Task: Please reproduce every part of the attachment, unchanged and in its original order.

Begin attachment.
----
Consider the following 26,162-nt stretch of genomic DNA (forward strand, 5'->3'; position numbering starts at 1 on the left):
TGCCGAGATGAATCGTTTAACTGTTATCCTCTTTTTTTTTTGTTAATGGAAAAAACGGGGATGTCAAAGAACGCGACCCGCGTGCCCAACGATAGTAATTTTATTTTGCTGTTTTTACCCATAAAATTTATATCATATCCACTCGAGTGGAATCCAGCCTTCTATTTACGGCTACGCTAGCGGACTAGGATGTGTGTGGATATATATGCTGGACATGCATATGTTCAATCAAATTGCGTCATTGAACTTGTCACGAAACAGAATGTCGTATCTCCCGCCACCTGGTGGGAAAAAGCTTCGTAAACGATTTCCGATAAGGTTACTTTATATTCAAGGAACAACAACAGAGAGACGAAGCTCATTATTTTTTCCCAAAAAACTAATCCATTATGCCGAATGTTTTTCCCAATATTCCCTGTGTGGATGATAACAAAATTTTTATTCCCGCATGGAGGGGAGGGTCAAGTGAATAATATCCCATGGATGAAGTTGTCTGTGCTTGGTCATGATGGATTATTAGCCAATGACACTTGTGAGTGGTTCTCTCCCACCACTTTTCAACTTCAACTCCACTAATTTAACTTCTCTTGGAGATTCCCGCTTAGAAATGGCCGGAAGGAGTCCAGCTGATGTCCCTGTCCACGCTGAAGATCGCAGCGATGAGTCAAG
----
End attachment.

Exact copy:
Consider the following 26,162-nt stretch of genomic DNA (forward strand, 5'->3'; position numbering starts at 1 on the left):
TGCCGAGATGAATCGTTTAACTGTTATCCTCTTTTTTTTTTGTTAATGGAAAAAACGGGGATGTCAAAGAACGCGACCCGCGTGCCCAACGATAGTAATTTTATTTTGCTGTTTTTACCCATAAAATTTATATCATATCCACTCGAGTGGAATCCAGCCTTCTATTTACGGCTACGCTAGCGGACTAGGATGTGTGTGGATATATATGCTGGACATGCATATGTTCAATCAAATTGCGTCATTGAACTTGTCACGAAACAGAATGTCGTATCTCCCGCCACCTGGTGGGAAAAAGCTTCGTAAACGATTTCCGATAAGGTTACTTTATATTCAAGGAACAACAACAGAGAGACGAAGCTCATTATTTTTTCCCAAAAAACTAATCCATTATGCCGAATGTTTTTCCCAATATTCCCTGTGTGGATGATAACAAAATTTTTATTCCCGCATGGAGGGGAGGGTCAAGTGAATAATATCCCATGGATGAAGTTGTCTGTGCTTGGTCATGATGGATTATTAGCCAATGACACTTGTGAGTGGTTCTCTCCCACCACTTTTCAACTTCAACTCCACTAATTTAACTTCTCTTGGAGATTCCCGCTTAGAAATGGCCGGAAGGAGTCCAGCTGATGTCCCTGTCCACGCTGAAGATCGCAGCGATGAGTCAAG